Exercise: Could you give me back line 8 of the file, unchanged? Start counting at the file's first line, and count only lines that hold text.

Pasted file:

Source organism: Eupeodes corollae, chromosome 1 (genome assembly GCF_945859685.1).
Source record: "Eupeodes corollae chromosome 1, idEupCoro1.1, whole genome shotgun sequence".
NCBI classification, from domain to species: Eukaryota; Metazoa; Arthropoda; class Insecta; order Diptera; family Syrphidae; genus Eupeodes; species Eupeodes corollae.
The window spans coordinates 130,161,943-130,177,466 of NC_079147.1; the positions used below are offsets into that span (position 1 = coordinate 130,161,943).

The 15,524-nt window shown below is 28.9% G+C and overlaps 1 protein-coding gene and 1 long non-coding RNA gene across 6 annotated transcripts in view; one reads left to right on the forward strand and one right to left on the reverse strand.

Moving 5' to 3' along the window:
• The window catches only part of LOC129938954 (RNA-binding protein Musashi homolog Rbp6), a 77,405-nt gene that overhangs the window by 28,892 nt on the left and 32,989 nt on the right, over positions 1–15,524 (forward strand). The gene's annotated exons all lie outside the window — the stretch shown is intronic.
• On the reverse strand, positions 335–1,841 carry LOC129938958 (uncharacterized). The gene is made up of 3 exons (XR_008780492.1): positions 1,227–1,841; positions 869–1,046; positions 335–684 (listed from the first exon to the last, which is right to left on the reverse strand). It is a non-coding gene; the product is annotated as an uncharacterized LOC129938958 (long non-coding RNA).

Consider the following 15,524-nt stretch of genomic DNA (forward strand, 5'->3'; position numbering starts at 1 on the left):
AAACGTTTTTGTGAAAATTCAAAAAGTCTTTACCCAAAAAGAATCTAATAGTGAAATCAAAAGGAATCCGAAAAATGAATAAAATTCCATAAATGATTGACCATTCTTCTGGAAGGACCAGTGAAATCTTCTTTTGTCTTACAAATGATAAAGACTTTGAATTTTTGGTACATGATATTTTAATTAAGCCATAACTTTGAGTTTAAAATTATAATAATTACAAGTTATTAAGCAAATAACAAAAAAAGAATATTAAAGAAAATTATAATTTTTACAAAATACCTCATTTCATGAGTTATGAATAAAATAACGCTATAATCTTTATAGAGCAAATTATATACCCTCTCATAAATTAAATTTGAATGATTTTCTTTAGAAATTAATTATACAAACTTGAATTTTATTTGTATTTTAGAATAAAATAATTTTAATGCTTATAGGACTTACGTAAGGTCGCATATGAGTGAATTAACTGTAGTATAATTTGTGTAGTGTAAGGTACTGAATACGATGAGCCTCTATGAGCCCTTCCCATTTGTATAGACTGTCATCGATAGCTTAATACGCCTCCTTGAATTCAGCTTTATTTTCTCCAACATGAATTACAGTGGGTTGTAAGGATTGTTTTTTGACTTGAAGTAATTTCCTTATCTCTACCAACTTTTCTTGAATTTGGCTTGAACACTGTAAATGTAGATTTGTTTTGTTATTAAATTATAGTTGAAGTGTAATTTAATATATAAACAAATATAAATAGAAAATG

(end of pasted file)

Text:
• On the reverse strand, positions 335–1,841 carry LOC129938958 (uncharacterized). The gene is made up of 3 exons (XR_008780492.1): positions 1,227–1,841; positions 869–1,046; positions 335–684 (listed from the first exon to the last, which is right to left on the reverse strand). It is a non-coding gene; the product is annotated as an uncharacterized LOC129938958 (long non-coding RNA).